Louis and Kathy L'Amour, near the location where
Heller with a Gun was being filmed as Heller in Pink
Tights. (c. 1959-60)
n 1956 Louis L'Amour married Katherine Elizabeth Adams, an aspiring actress. The daughter of a resort developer and silent movie star, Kathy had grown up in the deserts and mountains of Southern California where her father had once owned vast tracts of land. Together they traveled all over the west searching out locations and doing research for Louis' books. In 1961 their son Beau was born and in 1964 they had a daughter, Angelique.
The1960s were a productive time for Louis. He developed his famous Sackett family series, traveled extensively to promote books and movies, and, for the first time in his life, bought a house. He was often invited to speak at public forums and held book signings for large crowds all across the country. And he finally settled down to work with a single publisher, Bantam Books.
After six years (1953 -1959) of going back and forth between Fawcett/Gold Medal, Ace and Bantam, Louis was looking to find a publisher who would bring out more than two of his books per year. His editor at Gold Medal lobbied to let him write more but management refused even though he was placing books with competing publishers. L’Amour had sold 14 novels, 9 motion pictures, and several million paperback copies before Bantam Editor in Chief Saul David was finally able to convince his company to offer Louis an exclusive contract that would expand to three books a year. It was only after 1960, however, that Louis’s sales at Bantam began to surpass his sales at Gold Medal.
The 1970s were years of financial success, despite this, however, Louis later signed a thirty book contract with Bantam to keep himself motivated and on a deadline. Louis expanded the Sackett family series to include the family's beginnings on the American continent and also began the process of weaving in tales of the Chantry and Talon clans too. The vision of a large matrix of fiction interwoven with the history of the United States and Canada began to appear in his work. Plans, many that did not come to fruition for another ten years, for writing historical fiction (like The Walking Drum, a story written in the1960s but not sold until the mid '80s.) and even science or fantasy fiction (The Haunted Mesa) were carefully made. By 1973 his new found wealth allowed Louis to move into a better neighborhood in West Los Angeles. Louis felt independent and secure for the first time in his adult life. He was sixty-five years old.
Even before the height of his success in the 1980s, jealousy caused some controversy among other writers of westerns. A rumor was circulated that somehow Louis was a creation of his publisher, Bantam Books, and that they told him what to write and then gave him preferential treatment over other writers when it came to money and advertising. In truth, Louis wrote in a manner that was very much like stream of consciousness and it was nearly impossible for him to plan what was going to happen in one of his books let alone take direction from someone else. On several occasions, when financial pressures seemed overwhelming, Louis took jobs writing for various movie studios. In most cases he opted to return the money, no matter the financial hardship he was in, rather than struggle to write at the direction of someone else. He simply couldn’t do it.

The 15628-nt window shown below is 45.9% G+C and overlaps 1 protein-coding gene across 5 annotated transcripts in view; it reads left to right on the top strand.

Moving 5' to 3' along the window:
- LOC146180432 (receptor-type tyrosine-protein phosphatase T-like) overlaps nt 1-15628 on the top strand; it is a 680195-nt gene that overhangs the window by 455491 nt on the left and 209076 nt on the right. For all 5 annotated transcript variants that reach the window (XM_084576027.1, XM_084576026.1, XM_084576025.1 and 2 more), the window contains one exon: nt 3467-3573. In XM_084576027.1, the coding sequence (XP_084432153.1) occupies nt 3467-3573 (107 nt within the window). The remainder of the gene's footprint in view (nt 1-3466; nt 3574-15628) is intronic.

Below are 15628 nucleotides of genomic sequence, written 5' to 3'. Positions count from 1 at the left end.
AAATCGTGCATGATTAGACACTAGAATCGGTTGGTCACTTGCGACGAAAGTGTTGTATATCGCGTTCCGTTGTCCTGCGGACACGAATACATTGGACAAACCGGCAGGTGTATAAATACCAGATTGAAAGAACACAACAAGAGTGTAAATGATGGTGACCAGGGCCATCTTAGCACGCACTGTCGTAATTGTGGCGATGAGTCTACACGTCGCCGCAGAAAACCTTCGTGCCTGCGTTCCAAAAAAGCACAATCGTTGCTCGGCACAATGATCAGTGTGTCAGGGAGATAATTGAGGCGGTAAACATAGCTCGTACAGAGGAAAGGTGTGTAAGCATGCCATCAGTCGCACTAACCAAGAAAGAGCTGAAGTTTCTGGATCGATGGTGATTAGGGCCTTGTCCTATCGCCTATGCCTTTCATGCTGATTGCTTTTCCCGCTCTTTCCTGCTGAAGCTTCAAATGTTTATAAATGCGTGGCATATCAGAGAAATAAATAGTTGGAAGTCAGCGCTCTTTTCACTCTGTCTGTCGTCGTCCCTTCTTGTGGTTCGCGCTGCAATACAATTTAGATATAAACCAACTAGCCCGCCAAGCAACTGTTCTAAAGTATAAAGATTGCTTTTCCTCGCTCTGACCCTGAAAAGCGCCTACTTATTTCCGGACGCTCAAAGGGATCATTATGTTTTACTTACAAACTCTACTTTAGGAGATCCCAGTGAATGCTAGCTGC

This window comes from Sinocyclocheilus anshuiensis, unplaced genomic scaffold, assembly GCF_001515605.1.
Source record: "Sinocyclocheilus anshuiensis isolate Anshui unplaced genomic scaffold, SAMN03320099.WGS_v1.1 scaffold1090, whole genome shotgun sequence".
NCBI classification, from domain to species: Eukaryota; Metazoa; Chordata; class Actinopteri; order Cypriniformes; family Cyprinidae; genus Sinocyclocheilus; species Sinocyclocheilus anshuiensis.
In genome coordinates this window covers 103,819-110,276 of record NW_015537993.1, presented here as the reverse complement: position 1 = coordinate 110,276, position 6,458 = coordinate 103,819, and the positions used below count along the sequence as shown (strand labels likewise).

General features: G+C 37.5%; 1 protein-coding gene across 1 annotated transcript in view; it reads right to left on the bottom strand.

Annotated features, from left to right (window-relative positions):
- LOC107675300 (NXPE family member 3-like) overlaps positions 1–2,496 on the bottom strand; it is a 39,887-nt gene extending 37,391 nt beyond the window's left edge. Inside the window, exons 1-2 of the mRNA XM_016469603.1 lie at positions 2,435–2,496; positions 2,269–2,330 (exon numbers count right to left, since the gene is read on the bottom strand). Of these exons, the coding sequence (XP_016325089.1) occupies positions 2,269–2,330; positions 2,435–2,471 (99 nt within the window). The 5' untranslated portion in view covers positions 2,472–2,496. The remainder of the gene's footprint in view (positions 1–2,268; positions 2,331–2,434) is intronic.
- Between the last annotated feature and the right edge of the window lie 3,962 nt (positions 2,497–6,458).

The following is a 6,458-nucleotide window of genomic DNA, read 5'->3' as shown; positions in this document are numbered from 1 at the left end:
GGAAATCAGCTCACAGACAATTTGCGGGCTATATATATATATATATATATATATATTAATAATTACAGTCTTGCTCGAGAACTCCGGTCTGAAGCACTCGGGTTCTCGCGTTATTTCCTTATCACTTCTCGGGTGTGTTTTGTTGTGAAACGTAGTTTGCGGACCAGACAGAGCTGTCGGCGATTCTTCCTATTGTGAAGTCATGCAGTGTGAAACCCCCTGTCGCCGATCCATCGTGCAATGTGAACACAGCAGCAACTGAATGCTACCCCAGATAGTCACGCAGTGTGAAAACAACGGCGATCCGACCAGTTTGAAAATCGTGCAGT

Even in the early 1970s, Bantam Books was still lagging in the area of public relations, it took a publicity trip to England and the exemplary efforts of L’Amour’s British publisher Corgi, to focus their attention on what could be done. For the most part the publicity effort that defined Louis’s career until the mid ‘70s was the work he did on his own, learned through hard experience promoting both boxers and his own book of poetry in the 1930s. Publishers then, as now, spent next to nothing unless they absolutely had to.
The hard feelings seem to have culminated with the story that Bantam required independent distributors to buy titles in lots of 10,000 copies if they wanted access to other Bantam titles at wholesale prices, and that they kept all of L’Amour’s books in print at all times … thus forcing other authors off the racks in the Western sections of bookstores.
“There were occasionally additional price incentives offered to distributors who sold certain amounts of the entire Bantam catalogue,” George Fisher, who worked at Ludington News in Detroit, the number two independent distributor in the country, remembers. “But selling Louis was often the way that a distributor could meet their quotas, because he was so popular. Louis wasn’t a problem for us, he was a solution.”
The problem seemed to be one of jealousy and misinterpretation, writers with fewer titles and less popular books could get squeezed where shelf space was limited. But no publisher could afford to keep books in print that weren’t selling, the book stores would simply return them for a refund. Whatever the effect, Louis L’Amour was not the beneficiary of any sort of special, and exclusive, distribution policy.
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